Paper Chef #7: Seafood Socca with Date-Orange Salad, Spiced Honey Sauce and Crème Fraîche

Seafood Socca with Date-Orange Salad, Spiced Honey Sauce and Crème Fraîche

It’s not often that I run across something on my plate that I’ve never heard of. Maybe while traveling, yes, but certainly not on home turf, where the same basic ingredients get continually rehashed in restaurants across the city. So imagine my great surprise when a recent weekend afternoon found me in a smart local French establishment staring in disbelief at my menu, halfway suspecting a spelling mistake and defensively challenging the waiter: ‘what is that?’ ‘A socca, madam,’ he replied with infinite Gallic graciousness, ‘is a chickpea pancake from southern France. It is very good.’ I squinted at him for a moment before deciding that he was probably telling the truth, at least the part about it being good, because after all, he did have a French accent. ‘Okay,’ I conceded, ‘If you say it’s good I’ll have it.’

The socca that appeared on my plate was a thick circle about six inches in diameter, crusty and golden on the outside and studded with large succulent mussels. The pancake itself was nutty and moist with a subtle whisper of fennel, and it came crowned with a peppery tangle of frisee salad and a pungent drizzle of fresh basil pesto. And he hadn’t been lying – it was good. So good, in fact, that I raced to the internet as soon as we were home, itchy to fill in my socca gaps.

It turns out that my waiter had been correctly informed, and that the socca is indeed from southern France – Nice, to be exact, though a similar version is also made in Marseille. It is something like a very rustic crêpe which traditionally contains only chickpea flour, water, salt and olive oil, and can still be found in those places sold from mobile socca carts equipped with charcoal ovens. You buy it by the slice, and eat it out of paper cones sprinkled with pepper. How I’d never heard of it is still a mystery, considering my bursting French recipe collection, but there was no time to waste trying to figure that out – I had to try making it myself.

I suspected that the socca I had tasted at the restaurant was a far cry from traditional. Nevertheless, I had been so smitten by it that I decided to try to replicate something similar, and from this attempt comes my first entry for Tomatilla’s monthly Paper Chef competition (ingredients dates, honey, buttermilk and eggs), and which is being judged by the lovely and talented Julie of A Finger in Every Pie. I started with the idea of a thick, fennel-y seafood socca like I had tasted, and lightened it with eggs and buttermilk. The result was fantastic, very moist and chewy. I topped it with an improvised date-orange salad with red onion and arugula, and drizzled the whole thing with a reduction of honey, spices and chicken stock. The crowning glory, just to reaffirm my commitment to the competition ingredients in case anybody doubted it, was a homemade crème fraîche, soured with buttermilk. It was a very interesting combination of tastes, both sweet and salty, and made a tasty, albeit unusual, Sunday dinner.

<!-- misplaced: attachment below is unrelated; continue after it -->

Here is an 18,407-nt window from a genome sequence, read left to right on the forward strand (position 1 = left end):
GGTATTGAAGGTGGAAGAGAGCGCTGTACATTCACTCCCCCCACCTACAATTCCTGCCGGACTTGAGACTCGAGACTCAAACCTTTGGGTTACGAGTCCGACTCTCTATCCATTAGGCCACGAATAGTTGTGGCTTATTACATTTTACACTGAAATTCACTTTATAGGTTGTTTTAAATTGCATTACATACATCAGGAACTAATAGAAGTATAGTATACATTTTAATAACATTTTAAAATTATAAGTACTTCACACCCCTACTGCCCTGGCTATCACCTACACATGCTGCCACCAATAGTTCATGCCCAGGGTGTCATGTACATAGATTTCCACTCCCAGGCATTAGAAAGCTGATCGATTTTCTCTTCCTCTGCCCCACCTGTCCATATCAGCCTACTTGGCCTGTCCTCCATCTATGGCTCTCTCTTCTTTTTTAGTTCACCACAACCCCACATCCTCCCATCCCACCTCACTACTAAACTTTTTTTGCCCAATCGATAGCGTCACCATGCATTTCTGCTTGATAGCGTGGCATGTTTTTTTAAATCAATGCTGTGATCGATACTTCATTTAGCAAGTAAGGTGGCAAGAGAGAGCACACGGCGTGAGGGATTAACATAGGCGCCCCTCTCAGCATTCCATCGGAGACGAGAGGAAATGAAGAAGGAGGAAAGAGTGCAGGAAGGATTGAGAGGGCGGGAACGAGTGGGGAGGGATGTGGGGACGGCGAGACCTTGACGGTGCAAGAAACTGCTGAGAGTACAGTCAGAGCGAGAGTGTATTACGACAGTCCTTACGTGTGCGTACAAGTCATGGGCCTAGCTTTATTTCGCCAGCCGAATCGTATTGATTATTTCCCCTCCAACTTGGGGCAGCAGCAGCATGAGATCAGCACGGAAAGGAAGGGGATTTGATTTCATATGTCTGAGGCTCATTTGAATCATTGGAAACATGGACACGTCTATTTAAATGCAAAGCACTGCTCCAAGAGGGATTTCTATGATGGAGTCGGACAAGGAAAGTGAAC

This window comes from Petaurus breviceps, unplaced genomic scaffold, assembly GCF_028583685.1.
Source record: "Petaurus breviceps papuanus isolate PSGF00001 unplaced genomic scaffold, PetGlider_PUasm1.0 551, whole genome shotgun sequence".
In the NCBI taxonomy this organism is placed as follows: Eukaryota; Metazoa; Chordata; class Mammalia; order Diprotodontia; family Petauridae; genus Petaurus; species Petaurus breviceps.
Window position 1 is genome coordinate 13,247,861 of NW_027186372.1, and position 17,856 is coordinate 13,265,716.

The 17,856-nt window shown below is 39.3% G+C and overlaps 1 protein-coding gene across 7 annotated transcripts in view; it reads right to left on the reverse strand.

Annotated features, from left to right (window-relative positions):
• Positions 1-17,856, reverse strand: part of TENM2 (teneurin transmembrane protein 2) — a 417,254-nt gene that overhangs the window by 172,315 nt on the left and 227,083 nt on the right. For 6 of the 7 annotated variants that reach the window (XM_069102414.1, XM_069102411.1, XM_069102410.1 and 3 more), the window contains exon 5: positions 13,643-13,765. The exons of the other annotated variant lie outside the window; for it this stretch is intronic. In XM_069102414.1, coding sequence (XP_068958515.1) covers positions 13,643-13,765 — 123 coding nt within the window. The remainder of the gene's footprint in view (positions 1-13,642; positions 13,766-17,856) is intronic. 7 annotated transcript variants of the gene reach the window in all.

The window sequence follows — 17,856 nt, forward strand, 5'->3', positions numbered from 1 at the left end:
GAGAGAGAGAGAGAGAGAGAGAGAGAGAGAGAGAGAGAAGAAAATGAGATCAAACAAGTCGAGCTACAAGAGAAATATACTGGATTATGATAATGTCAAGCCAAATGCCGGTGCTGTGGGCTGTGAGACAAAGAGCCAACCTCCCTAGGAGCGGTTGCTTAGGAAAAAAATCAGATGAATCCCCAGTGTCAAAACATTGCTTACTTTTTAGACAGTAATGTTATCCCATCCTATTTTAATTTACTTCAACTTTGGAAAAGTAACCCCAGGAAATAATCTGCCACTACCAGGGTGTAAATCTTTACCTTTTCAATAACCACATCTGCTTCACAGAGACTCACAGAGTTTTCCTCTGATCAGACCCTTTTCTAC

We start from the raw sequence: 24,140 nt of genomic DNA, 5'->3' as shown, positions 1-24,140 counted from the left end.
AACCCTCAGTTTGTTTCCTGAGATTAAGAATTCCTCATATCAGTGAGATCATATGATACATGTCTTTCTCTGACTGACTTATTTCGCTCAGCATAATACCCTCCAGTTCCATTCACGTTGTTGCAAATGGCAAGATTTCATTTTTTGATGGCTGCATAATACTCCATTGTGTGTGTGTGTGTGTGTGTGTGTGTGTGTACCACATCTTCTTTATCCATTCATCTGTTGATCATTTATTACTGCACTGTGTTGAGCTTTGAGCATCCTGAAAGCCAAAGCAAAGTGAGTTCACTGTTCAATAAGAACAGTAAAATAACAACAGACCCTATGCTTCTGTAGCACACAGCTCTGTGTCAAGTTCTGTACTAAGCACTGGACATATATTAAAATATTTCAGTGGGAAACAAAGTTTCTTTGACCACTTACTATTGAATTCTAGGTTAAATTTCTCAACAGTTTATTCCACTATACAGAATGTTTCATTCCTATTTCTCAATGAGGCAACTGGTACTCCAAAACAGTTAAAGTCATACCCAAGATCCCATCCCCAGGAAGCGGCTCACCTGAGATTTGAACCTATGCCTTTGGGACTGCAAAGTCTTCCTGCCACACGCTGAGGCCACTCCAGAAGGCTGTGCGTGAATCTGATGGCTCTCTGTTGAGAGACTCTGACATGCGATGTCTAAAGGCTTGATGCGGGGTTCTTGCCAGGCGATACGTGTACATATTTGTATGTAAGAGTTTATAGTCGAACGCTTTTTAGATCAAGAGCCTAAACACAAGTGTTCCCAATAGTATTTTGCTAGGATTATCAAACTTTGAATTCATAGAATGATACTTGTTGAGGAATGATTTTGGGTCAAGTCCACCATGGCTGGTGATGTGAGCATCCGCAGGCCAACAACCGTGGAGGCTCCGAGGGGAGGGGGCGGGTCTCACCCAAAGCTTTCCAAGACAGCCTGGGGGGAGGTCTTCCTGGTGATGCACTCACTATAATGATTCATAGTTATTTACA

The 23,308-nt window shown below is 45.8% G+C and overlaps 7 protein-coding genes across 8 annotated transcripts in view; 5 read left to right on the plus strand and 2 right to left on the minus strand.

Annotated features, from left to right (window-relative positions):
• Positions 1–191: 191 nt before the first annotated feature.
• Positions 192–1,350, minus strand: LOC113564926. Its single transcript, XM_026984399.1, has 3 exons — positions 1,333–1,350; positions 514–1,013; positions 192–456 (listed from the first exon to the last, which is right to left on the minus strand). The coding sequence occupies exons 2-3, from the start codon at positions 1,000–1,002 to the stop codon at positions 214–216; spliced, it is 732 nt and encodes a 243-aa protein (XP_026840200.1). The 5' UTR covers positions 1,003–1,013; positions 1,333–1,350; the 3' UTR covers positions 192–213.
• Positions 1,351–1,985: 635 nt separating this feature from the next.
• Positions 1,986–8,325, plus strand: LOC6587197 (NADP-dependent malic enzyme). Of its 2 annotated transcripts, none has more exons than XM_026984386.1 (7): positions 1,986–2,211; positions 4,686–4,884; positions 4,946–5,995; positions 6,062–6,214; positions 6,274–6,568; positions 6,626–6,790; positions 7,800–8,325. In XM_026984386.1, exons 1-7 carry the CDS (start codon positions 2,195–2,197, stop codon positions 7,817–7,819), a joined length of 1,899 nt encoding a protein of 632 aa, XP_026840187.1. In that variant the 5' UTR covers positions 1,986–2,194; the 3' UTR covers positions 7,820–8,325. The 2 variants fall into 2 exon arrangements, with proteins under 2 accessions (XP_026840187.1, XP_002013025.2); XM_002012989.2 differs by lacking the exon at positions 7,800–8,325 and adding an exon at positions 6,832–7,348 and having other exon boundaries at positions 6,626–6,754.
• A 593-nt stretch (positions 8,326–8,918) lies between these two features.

So, socca, welcome to the family. Despite your newcomer status, I’m certain you’ll be making frequent and much-anticipated appearances at our table.

Seafood Socca with Date-Orange Salad, Spiced Honey Sauce and Crème Fraîche
Serves: 6

For the soccas:
2 cups chickpea flour (also called gram flour, or garbanzo flour)
1 teaspoon salt
1/2 teaspoon baking soda
3 eggs
1 1/2 cups buttermilk
1 tablespoon olive oil
1 tablespoon fennel seeds
2 cups fresh or frozen mixed seafood (I bought a mix that included mussels, shrimp and calamari)

For the date-orange salad:
6-8 medjool dates, pitted and chopped
2 oranges, peeled, and segments cut into pieces
1 small red onion, thinly sliced
1 cup arugula (rocket) leaves
2 tablespoons olive oil
1 tablespoon red-wine vinegar
salt and pepper

For the spiced honey sauce:
1 cup chicken or vegetable stock
1/3 cup honey
1/2 teaspoon hot chile powder
1/4 teaspoon ground cumin
1/4 teaspoon ground coriander
1 teaspoon red-wine vinegar

For the creme fraiche:
1 cup heavy or double cream
2 tablespoons buttermilk

To make your own crème fraîche, you’ll have to start the night before. Add the buttermilk to the heavy cream and shake together in a clean jar. Close the jar, and leave out a room temperature overnight (and depending on how long it takes to set, up to 24 hours). When it has thickened, put in the refrigerator.

For the soccas, whisk the flour, salt and baking soda together in a bowl. Add the eggs, buttermilk and oil and whisk until smooth. Stir in the fennel and the seafood. Coat a 12-inch skillet (preferably a non-stick one) with oil so that it covers the bottom. Heat the pan in the oven at 450F until the oil is hot and bubbling, about 4 minutes (if using a cast iron skillet, it may take longer). Take the pan out of the oven, pour a large scoopful of batter in and swirl around so that it covers the entire bottom of the pan, rearranging the seafood so that they are evenly spaced. Cook in the oven for about 7-9 minutes, or until golden brown on top and firm throughout. Remove from oven, transfer to a plate, and repeat until the socca batter is used up.

For the salad, combine all the ingredients and add salt and pepper to taste. For the sauce, combine the stock, honey and spices in a pan and reduce over medium heat until the sauce has the consistency of heavy cream, about 10 minutes. Add the vinegar and set aside.

Place the soccas on plates and top with some salad, a drizzle of the honey sauce, and a dollop of cr&egrav
e;me fraîche. C’est tout!